On September 25, 2013, Secretary of State John Kerry signed the U.N. Arms Trade Treaty (ATT). In the past year, the ATT has gone from bad to worse as the aims of its supporters and its failure in practice have become obvious. Yet the Obama Administration, without even transmitting the treaty to the Senate, has sought to implement it. Congress should hold hearings to reveal the extent to which U.S. policies have been shaped by the ATT and to ensure it is not implemented before it passes through the entire U.S. treaty process.
The ATT Today
The ATT will come into force for its signatories 90 days after it is ratified by the fiftieth national signatory. As of September 23, it has 45 ratifications, and it is likely to receive its fiftieth in the near future. Treaty advocates claim it is finding unprecedented international support: The reality is that all but 13 of the ratifications have come from Europe or small, impoverished islands. Outside Europe, the only major nations to have ratified are Australia, Japan, Mexico, New Zealand, and Nigeria.
Though justifications for the treaty focused on armed conflict in Africa, only four African nations have ratified the treaty. Of the top 20 arms exporters, only the eight in the European Union, plus Norway and Switzerland, have ratified or are close to doing so. None of the world’s genuinely irresponsible arms exporters has ratified the treaty.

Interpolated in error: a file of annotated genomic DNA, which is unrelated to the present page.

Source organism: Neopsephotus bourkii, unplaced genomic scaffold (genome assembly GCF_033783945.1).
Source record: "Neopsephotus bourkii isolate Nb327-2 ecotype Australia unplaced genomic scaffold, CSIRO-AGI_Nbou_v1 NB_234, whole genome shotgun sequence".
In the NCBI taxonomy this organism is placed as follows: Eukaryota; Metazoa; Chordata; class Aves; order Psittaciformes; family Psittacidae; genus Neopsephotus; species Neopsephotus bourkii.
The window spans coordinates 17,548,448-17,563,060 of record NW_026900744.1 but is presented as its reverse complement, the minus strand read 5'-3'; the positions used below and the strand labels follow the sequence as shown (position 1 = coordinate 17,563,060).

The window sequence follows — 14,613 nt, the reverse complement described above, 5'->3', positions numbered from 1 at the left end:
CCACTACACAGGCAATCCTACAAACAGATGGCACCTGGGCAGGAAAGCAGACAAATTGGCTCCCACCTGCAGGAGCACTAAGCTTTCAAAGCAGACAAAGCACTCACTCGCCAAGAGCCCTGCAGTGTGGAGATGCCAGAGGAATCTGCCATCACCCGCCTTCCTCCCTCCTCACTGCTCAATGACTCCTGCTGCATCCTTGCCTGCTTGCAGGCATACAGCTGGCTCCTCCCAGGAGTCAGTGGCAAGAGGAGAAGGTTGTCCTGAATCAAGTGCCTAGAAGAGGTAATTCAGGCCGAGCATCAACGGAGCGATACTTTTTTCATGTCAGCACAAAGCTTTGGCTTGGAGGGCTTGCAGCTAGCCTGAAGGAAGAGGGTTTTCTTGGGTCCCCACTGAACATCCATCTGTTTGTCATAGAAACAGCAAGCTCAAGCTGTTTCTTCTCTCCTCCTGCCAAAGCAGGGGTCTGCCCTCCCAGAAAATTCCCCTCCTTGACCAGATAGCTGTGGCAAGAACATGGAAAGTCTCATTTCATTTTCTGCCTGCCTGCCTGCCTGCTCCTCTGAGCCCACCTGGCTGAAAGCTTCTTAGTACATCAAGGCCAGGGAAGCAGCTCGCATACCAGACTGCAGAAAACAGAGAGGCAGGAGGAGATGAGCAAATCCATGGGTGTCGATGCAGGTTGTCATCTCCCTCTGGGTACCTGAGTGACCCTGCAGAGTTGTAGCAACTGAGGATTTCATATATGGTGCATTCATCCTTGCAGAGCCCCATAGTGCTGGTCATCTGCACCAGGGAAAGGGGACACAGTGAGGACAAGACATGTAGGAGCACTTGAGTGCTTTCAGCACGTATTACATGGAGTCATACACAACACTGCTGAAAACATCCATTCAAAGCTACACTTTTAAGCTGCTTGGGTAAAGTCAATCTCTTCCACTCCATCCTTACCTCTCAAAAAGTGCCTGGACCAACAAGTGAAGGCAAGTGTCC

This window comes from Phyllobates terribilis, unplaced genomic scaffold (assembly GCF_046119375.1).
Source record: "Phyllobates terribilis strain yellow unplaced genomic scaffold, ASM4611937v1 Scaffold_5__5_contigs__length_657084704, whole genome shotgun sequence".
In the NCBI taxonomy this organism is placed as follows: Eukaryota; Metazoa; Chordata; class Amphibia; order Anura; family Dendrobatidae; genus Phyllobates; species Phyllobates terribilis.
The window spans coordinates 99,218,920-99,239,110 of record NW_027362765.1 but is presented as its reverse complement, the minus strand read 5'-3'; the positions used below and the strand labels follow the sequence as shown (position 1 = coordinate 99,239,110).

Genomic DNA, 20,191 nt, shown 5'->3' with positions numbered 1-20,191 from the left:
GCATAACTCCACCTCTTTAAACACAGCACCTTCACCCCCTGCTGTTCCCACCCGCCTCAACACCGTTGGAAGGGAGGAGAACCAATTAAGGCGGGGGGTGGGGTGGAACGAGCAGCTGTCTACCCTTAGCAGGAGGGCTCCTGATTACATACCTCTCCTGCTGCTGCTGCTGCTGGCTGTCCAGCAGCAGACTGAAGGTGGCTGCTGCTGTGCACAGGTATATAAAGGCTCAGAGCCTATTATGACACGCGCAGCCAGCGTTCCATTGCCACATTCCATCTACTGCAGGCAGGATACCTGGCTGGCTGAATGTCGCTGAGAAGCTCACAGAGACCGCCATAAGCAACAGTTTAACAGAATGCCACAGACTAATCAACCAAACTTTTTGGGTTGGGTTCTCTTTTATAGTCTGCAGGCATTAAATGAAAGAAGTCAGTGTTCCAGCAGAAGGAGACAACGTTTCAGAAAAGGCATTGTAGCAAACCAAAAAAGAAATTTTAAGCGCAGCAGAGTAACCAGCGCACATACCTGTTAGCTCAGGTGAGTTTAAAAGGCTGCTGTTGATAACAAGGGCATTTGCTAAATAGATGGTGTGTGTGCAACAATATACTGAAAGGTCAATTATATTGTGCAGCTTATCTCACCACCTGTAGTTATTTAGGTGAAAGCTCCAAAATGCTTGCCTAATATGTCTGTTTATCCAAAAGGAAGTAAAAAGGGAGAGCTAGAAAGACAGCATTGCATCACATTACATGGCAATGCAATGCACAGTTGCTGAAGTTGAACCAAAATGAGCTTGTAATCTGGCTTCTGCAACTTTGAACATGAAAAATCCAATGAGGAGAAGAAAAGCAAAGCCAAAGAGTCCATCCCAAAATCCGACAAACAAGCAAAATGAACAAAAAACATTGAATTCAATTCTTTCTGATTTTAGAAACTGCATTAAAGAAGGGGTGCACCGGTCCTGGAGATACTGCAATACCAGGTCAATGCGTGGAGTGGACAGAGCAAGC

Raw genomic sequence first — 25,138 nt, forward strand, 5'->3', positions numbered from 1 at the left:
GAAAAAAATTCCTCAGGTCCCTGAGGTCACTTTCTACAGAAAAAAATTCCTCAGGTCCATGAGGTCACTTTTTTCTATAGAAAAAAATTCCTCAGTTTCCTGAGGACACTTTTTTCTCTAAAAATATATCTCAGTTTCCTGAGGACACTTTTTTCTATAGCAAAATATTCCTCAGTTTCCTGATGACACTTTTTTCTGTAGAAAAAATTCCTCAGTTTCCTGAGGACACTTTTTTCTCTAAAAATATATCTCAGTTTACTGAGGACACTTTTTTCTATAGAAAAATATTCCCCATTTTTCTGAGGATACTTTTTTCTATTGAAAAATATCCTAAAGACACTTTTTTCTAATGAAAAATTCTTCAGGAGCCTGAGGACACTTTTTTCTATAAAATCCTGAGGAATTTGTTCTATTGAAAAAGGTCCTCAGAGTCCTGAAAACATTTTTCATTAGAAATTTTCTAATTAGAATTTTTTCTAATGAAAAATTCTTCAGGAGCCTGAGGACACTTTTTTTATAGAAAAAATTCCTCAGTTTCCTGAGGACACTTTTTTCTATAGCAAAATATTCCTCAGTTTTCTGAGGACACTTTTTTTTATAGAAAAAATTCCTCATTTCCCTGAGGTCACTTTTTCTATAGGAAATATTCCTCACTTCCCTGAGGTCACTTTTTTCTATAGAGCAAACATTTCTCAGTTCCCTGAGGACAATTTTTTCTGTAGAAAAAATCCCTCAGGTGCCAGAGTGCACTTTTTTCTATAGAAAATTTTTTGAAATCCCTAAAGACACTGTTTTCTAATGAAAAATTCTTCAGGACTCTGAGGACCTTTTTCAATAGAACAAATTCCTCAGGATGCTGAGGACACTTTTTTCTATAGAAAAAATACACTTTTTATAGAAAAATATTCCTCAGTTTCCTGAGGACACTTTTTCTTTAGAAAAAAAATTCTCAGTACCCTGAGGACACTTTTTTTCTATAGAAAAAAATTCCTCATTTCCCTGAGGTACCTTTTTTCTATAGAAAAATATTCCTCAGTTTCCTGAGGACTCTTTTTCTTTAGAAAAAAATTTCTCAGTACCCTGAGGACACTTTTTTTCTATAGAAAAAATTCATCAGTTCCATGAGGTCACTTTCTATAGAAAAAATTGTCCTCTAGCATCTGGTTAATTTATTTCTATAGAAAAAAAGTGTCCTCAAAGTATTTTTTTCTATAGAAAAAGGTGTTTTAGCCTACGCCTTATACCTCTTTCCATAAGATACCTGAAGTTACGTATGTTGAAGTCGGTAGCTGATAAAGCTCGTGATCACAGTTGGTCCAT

On the assumption that the treaty will soon be ratified by another five nations, planning has begun for the First Conference of States Parties (CSP) to the ATT, which will likely be held in 2015 in Mexico. The CSP will ultimately be responsible for amending the treaty. Mexico has taken the lead in planning for the CSP and, in consultations for it, collaborated with Control Arms, the non-governmental organization (NGO) that led the campaign for the treaty, to exclude all NGOs that did not actively promote the treaty.
Mexico has long wanted an ATT that would apply to firearms legally transferred entirely inside the United States: Its leadership of the CSP and its collaboration with activist NGOs are disturbing on Second Amendment grounds. More broadly, the Obama Administration’s decision to support the negotiation of the ATT through the U.N. has produced the worst of both worlds: a treaty backed by the U.N. but dominated in practice by its cheerleaders.
The Hypocrisy of the ATT’s Supporters
In the past year, the democracies have wisely demonstrated that they will ignore the ATT when it is inconvenient. This month, Congress, at the request of the Administration, voted to authorize direct U.S. aid to Syrian rebels. Britain, France, Germany, and Italy, all of which have ratified the ATT, announced they are prepared to arm Kurdish fighters. France is also arming the Syrian rebels and refused for months to suspend delivery of two helicopter carriers to Russia, in spite of Russian incursions into Ukraine. These actions are prima facie violations of Article 7 of the ATT.
The ATT’s supporters, however, focused not on condemning these actions, but on a public campaign during the 2014 Gaza War designed to use the ATT to pressure the U.S. and Britain to end arms sales to Israel. Their call for a U.N. arms embargo on both sides of the conflict was disingenuous: It ignored Iran’s responsibility for arming Hamas in defiance of an existing U.N. Security Council export ban.